Applying the exclusions
The insured argued that 7(b)(i) did not apply to the loss caused by the virus because the virus had not been deliberately aimed at or intended to harm the insured. Exclusion 7(b)(ii) did not apply because it dealt only with electronic loss, not the loss of physical items, which was covered by exclusion 13. Exclusion 13 applied to the physical loss of the computers, but not to losses caused by a Defined Peril or by theft from the insured's premises.
At first instance, the judge agreed with insurers and held there
could be no recovery under the policy. The insured appealed.
On appeal, the insured argued that the list of people deliberately causing damage ("rioters, strikers, locked-out workers, persons taking part in labour disturbances or civil commotion or malicious persons") suggested the draftsman was thinking of acts aimed specifically at the insured's computers and committed on or near the insured's premises. To tag on a category, which, if insurers were right, included remote hackers, introduced a completely different kind of attack.
The Court of Appeal unanimously agreed. Even though the hacker could be described as malicious, the exclusion did not extend to damage not specifically aimed at the insured's computer systems on the insured's premises. If insurers wanted to exclude all damage caused, however indirectly, by a computer hacker, they should put that exclusion into a separate clause rather than bundling it together with rioters and locked-out workers.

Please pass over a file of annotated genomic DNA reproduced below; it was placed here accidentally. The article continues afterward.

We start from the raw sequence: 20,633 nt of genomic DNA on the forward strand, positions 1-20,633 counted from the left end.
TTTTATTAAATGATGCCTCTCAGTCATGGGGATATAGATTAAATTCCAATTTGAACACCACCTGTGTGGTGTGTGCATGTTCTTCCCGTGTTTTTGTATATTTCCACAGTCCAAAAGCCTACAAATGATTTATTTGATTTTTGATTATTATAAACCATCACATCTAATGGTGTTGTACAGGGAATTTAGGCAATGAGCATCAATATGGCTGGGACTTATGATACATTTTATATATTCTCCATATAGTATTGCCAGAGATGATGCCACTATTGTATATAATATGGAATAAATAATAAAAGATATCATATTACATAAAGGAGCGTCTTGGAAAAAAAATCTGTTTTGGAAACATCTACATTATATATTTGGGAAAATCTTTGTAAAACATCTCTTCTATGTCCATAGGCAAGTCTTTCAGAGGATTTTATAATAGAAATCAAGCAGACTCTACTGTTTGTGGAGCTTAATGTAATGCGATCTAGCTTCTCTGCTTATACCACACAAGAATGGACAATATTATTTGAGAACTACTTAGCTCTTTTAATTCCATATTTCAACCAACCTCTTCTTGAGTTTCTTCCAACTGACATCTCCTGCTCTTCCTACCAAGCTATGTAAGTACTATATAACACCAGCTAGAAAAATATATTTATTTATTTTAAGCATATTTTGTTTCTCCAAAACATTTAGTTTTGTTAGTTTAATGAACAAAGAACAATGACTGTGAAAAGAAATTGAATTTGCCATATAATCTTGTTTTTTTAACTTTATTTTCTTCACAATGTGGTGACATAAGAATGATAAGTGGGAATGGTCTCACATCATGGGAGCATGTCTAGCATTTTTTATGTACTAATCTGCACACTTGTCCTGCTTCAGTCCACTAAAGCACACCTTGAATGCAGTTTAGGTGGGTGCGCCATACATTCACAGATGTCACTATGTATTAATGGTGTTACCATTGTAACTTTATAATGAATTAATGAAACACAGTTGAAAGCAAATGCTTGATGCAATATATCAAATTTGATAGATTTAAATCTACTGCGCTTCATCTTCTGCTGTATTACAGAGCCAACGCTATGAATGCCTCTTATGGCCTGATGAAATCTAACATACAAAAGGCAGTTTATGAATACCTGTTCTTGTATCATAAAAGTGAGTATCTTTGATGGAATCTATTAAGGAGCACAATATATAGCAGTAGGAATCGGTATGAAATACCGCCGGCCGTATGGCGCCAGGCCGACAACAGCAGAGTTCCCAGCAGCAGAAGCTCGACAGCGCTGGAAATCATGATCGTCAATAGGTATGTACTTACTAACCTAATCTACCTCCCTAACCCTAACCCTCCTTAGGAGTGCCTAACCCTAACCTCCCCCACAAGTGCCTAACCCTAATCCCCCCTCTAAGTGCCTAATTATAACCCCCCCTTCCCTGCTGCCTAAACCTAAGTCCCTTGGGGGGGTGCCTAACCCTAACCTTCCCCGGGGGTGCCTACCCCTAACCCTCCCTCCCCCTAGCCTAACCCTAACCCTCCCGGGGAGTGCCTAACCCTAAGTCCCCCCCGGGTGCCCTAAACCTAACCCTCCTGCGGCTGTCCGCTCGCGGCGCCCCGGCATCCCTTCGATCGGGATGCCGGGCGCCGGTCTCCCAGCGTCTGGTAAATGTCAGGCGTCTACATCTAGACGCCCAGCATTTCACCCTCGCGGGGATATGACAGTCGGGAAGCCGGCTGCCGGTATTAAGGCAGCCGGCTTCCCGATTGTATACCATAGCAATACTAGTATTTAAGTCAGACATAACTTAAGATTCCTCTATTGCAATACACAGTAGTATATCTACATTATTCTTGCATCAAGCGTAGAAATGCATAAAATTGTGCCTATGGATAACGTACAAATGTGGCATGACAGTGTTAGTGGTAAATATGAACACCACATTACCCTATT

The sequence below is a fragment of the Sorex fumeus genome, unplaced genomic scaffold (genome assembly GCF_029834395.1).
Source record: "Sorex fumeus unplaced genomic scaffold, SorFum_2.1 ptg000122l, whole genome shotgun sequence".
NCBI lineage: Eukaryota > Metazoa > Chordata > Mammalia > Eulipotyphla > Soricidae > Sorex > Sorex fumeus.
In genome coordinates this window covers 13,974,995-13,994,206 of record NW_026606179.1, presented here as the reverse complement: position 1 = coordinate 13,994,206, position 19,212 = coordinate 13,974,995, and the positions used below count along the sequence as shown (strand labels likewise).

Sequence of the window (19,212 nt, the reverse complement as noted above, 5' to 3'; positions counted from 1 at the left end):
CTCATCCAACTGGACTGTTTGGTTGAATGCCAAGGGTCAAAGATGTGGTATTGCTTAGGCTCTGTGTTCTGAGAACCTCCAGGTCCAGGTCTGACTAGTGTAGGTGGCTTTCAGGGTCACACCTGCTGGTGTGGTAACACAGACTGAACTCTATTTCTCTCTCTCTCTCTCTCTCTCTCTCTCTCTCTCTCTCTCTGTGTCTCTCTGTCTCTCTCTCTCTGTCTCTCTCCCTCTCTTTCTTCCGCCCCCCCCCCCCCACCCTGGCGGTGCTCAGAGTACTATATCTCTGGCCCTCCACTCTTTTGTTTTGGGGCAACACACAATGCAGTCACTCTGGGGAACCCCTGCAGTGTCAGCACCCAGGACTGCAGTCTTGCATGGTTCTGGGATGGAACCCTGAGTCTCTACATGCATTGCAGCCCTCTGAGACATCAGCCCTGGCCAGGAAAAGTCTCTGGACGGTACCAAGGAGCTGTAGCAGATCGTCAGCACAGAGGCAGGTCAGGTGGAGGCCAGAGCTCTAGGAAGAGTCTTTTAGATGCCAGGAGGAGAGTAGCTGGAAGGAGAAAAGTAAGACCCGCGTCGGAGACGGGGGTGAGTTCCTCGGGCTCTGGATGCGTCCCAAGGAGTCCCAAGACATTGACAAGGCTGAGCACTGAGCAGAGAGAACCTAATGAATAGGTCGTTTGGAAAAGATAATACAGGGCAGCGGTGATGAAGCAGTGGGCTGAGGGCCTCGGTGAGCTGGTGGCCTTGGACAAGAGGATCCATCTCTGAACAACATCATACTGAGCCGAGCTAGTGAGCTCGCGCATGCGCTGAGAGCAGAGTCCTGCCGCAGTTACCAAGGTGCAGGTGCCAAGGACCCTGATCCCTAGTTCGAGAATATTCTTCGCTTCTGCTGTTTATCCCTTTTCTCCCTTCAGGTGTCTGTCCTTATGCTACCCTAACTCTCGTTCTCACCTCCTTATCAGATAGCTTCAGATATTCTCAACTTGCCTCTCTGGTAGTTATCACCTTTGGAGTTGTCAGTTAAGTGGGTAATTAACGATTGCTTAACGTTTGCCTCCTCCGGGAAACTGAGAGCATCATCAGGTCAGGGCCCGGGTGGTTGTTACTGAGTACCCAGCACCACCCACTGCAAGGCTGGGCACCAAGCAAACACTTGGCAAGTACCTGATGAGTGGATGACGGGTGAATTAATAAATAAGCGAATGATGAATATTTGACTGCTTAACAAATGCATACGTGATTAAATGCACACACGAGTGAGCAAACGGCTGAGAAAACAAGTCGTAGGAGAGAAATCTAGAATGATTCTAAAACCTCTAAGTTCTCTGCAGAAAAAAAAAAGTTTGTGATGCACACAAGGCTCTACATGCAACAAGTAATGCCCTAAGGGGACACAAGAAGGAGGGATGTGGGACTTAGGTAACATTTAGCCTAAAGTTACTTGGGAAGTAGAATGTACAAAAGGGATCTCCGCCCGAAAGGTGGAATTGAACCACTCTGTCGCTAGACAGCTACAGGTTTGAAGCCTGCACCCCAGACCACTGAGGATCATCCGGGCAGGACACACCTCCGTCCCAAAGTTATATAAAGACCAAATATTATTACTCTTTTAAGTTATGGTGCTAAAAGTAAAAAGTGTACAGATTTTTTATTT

The majority of the Court of Appeal, however, disagreed. Lord Justice Buxton and Sir Martin Nourse thought the judge's interpretation imputed too precise a use of language to the draftsman. Those drawing up policy wordings frequently use overlapping phrases to ensure they leave nothing out. The list of events in 7(b)(ii) – "other erasure loss distortion or corruption of information" - was an example of this "linguistic overkill".
Taken together, the words suggested loss by means of electronic interference. It seemed inherently unlikely that the word "loss" in this context introduced a completely new concept of loss of information due to the physical loss of the physical medium on which the information was carried. That event fell much more naturally into exclusion 13, which, however, did not apply in cases of burglary.
Since neither the virus nor the burglary was excluded, the insured could recover from insurers. The appeal succeeded on both counts.
Back to Top
These Case Notes have been prepared with care, but neither the Editor nor the International and other Contributors can guarantee that they are free from error, nor that they contain every pertinent point. Reliance should not therefore be placed upon them without independent verification. The Editor and the International and other Contributors disclaim all liability for any loss of whatsoever nature and howsoever arising as a result of others acting or refraining from acting in reliance on the contents of this website and the information to which it gives access. The Editor claims copyright in the content of the website.